In Class Research

May 31, 2019 at 2:12 pm

Kate Nichols ǀ Researching High Temperature Raman Spectroscopy of Thermionic Cathode Materials

By Kate Nichols
(B.S. Physics, College of Arts & Sciences, Class of 2020)

I conducted research with Dr. Martin Kordesch in Physics & Astronomy over the summer of 2018, where I used Raman Spectroscopy to study the reaction of different cathode fill materials (Ba, Sc, Al, and Ca oxides) as they were heated on a tungsten filament. My objective was to understand the chemistry of electron emitters in transmission tubes.

Before starting this project, I had no idea what Raman Spectroscopy was. After spending the summer studying it, I now know that it works by measuring the scattered light that occurs from the vibrations between atoms.

One skill that I definitely improved was my ability to problem solve. Often while conducting the research, things wouldn’t work out perfectly. When the data was clearly bad, I would have to work out how to improve the data collection process. It involved a lot of trial and error, to say the least.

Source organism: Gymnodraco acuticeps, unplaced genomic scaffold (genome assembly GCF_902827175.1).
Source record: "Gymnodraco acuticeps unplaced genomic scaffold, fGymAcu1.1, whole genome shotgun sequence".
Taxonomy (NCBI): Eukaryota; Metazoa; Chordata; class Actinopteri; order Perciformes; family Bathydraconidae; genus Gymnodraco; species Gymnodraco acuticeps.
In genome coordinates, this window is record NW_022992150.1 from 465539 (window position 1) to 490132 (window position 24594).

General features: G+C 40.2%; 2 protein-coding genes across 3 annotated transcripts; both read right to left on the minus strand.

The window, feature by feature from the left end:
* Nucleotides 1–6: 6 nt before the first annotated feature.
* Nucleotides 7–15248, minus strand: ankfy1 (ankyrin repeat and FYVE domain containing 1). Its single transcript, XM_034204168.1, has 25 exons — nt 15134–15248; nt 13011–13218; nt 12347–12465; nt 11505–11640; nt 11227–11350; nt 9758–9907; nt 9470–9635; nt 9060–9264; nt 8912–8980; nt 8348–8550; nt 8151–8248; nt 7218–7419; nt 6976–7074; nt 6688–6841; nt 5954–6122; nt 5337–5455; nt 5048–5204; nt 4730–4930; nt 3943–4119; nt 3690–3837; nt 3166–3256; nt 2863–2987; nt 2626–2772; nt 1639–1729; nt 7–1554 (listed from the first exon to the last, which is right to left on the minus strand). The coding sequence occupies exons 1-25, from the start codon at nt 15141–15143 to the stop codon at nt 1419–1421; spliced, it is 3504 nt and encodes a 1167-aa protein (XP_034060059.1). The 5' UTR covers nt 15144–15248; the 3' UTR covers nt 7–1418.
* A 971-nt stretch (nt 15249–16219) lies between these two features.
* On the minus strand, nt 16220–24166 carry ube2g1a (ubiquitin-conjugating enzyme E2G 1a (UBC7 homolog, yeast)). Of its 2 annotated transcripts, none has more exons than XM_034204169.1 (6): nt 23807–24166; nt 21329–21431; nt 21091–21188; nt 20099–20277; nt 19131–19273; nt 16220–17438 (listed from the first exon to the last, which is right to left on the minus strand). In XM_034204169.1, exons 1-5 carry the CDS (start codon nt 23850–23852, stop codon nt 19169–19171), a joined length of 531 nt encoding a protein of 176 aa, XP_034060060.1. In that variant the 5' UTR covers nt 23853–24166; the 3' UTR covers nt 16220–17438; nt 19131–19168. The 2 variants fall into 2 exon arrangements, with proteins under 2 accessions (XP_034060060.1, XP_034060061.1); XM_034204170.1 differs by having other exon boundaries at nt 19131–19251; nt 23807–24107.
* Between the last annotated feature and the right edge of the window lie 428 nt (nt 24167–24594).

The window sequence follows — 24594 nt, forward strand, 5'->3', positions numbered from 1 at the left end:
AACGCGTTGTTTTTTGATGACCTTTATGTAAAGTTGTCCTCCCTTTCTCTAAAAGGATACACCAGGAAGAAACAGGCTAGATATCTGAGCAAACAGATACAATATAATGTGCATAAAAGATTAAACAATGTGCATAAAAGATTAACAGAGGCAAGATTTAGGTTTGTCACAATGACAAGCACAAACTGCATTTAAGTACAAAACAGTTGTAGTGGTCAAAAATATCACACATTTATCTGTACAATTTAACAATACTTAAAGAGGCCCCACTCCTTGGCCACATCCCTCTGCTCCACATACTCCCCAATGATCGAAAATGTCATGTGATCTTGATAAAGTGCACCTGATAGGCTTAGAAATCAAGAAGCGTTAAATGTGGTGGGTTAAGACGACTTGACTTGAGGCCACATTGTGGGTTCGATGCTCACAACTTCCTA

A major challenge that I faced was the need for patience. Sometimes I would collect data for an entire week, just to find out that everything that I had collected wasn’t accurate, or that the machine wasn’t working properly. It was incredibly frustrating how many times I had to stop and figure out how to improve, or just stop altogether when the spectrometer was out of commission. When these things would happen, it was easy to become impatient. From Dr. Kordesch, I learned that patience is a virtue—especially in experimental research.

I believe it’s important to do this testing because just because something works doesn’t mean that it can’t be improved. The materials that I’m studying could be found to be more efficient than the fill materials currently being used in satellite communications. We also don’t know a lot about the reactions that occur during the heating process, so it’s also important (and interesting) to discover what’s going on inside these materials.

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